Maggie burns slower than it rightfully should, but Arnold Schwarzengger and Abigail Breslin's performances definitely elevate the material far past Henry Hobson's dark and restrained direction.
Henry Hobson‘s Maggie isn’t your typical zombie film, trading in gore and action for a quiet, performance-driven film, led by Arnold Schwarzenegger and Abigail Breslin. Maggie‘s change of pace both for the popular zombie genre and Schwarzenegger’s usual acting choices makes for a unique film, but one that moves a little too slow and shows too much restraint.
Wade’s (Arnold Schwarzenegger) daughter Maggie (Abigail Breslin) is bitten and infected with a zombie-like disease that turns its host into an aggressive cannibal that slowly deteriorates over time.
Now, Wade must figure out what to do with his ill daughter as she quickly turns into something else. Maggie deals with the whole zombie genre of films with a new approach, putting the drama on the forefront, while the actual blood and gore typically found in zombie flicks gets slowly simmered into the equation.
Director Henry Hobson achieves this by casting two strong leads, Arnold Schwarzenegger and Abigail Breslin. Both deliver mighty fine performances, which helps elevate the material past its slow-burn and somewhat restrained unfolding.
Maggie isn’t a film for those that are impatient or even those craving a little more action and horror from their zombie flicks, because Maggie doesn’t have much of either of those and instead firmly leans on its performances.
Schwarzenegger has been getting most of the spotlight for his performance, which can be described as strong and full of hidden emotion that most thought he wasn’t capable of, but he shares that talent with the equally impressive Abigail Breslin.
His turn as the caring father is a powerful one and one that shows us that Schwarzenegger definitely has some gas left in the tank to entertain and surprise us, while her more literal turn as a daughter transforming into a flesh-craving monster is much more tragic.
Breslin’s approach to helplessness is a sad one that definitely keeps the film hovering on depression, while occasionally sparking with moments of love and good memories. Watching Breslin’s body and mind get eaten away isn’t an easy task, yet she conveys it in such an effortless way.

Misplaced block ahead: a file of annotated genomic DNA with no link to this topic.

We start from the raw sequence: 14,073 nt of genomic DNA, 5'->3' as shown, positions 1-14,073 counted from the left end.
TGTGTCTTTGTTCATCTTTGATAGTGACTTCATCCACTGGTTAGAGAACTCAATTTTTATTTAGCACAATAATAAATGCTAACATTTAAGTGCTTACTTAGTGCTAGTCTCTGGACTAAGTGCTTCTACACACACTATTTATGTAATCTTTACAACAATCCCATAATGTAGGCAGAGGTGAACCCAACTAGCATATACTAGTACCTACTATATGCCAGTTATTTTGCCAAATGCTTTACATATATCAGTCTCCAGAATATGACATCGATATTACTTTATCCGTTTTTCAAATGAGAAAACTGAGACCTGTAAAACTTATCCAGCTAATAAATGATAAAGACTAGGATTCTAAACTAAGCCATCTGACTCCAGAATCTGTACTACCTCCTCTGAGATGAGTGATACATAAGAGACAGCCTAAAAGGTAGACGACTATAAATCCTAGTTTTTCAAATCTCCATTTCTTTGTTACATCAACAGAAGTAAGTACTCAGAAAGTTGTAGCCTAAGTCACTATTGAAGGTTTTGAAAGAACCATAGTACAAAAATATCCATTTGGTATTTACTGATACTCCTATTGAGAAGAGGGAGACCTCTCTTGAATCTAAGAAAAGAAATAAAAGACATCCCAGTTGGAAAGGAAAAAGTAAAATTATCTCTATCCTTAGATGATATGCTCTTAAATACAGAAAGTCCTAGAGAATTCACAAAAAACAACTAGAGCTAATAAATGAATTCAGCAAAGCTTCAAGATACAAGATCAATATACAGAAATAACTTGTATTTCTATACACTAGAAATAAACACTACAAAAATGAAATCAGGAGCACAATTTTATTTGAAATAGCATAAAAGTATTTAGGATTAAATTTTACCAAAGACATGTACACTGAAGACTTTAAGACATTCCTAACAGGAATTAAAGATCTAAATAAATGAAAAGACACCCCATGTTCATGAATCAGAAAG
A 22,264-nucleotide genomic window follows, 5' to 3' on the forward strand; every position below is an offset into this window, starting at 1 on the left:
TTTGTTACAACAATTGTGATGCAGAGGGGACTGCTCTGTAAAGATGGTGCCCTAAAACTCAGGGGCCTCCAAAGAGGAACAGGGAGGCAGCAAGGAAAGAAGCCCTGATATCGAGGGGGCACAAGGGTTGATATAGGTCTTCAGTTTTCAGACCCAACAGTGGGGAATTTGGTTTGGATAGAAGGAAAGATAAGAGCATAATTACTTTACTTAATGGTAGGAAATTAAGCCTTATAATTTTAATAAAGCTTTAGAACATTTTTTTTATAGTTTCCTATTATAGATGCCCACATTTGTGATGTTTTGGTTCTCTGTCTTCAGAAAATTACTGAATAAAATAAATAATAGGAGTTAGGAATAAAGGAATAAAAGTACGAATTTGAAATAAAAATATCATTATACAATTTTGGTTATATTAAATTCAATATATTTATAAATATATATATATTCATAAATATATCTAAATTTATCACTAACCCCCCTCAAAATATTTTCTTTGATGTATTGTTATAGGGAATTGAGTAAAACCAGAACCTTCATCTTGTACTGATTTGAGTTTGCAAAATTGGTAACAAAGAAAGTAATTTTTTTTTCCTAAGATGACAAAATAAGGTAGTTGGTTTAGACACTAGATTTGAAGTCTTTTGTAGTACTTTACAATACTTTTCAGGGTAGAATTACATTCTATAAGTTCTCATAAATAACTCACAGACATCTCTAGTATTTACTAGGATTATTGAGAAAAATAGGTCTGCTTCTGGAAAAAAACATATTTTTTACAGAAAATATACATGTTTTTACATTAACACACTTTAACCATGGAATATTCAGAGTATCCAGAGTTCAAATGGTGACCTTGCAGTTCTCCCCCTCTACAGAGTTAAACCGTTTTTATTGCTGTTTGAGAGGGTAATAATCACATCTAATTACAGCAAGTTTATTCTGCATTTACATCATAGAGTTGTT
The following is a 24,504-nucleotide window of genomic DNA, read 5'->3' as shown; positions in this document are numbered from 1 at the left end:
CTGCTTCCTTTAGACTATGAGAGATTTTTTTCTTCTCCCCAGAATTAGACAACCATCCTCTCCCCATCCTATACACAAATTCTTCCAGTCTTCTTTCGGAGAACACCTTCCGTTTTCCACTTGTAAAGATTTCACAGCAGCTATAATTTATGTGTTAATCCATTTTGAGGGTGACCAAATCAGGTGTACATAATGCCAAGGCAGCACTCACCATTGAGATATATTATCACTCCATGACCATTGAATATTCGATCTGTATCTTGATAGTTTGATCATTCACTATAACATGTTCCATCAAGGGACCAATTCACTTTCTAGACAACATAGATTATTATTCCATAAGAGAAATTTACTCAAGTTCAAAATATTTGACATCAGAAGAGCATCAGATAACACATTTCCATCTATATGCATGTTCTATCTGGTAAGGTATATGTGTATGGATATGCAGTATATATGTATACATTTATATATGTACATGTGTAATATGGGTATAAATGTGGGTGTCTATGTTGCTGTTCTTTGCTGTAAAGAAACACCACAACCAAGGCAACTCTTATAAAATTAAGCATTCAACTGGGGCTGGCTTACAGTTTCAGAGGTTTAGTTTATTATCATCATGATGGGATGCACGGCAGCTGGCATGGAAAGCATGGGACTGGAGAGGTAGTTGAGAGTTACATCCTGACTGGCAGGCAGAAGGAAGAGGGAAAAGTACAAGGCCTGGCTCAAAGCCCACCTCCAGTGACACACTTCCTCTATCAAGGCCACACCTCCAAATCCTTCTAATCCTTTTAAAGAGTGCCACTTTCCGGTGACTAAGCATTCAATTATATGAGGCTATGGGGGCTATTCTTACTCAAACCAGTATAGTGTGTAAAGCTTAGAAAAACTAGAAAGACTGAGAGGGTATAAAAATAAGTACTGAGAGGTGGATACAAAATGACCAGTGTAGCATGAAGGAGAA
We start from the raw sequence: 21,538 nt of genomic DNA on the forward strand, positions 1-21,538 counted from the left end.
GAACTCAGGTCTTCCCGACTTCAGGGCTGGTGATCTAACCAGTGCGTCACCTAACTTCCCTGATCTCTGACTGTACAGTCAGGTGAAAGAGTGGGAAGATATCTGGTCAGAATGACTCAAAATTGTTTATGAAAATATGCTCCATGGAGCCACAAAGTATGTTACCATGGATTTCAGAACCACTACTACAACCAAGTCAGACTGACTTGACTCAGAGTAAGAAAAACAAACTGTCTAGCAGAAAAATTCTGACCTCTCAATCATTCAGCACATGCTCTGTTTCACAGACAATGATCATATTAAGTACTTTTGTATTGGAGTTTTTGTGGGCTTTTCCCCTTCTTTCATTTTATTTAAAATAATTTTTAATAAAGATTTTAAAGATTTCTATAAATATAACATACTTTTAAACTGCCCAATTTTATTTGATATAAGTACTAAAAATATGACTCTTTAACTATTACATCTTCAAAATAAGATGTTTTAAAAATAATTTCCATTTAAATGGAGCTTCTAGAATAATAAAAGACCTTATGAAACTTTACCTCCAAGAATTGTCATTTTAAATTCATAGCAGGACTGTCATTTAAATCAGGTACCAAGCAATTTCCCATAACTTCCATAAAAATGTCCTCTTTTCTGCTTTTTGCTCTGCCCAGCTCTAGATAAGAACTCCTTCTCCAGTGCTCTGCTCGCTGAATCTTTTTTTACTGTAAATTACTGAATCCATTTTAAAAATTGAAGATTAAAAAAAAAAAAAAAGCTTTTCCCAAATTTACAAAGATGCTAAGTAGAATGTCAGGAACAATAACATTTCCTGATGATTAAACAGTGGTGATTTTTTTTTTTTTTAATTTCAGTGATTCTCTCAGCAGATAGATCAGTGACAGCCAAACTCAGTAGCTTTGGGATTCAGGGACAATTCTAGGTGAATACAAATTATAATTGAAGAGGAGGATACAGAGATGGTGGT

Schwarzenegger’s ability to convey such calm and quiet through Wade is great too, reminding us that he’s far more than just an action superstar.
Maggie does rely a little too much on its performances though, with Henry Hobson‘s direction remaining cold and lifeless, while John Scott 3‘s script spends little time expanding on the already established themes.
The film moves painfully slow at times and it’s important to understand how vital that is towards the film’s overall tone and movement. But that doesn’t exactly give the film a pass.
Maggie feels like a film that relies too heavily on its performances and not enough on its creativity and storytelling. Hobson and Scott had the tools to make a great film, but they settled for a sometimes good one, thanks to its performances. Take one of those out and you’d have a really bland and unbalanced film.
Maggie suffers from slow pacing and a lack for stronger motion, but holds its own as a performance-driven highlight for stars Arnold Schwarzenegger and Abigail Breslin.
It’s not exactly something that needs to be seen during its limited theatrical run, but might surprise some as a blind experimental VOD rental.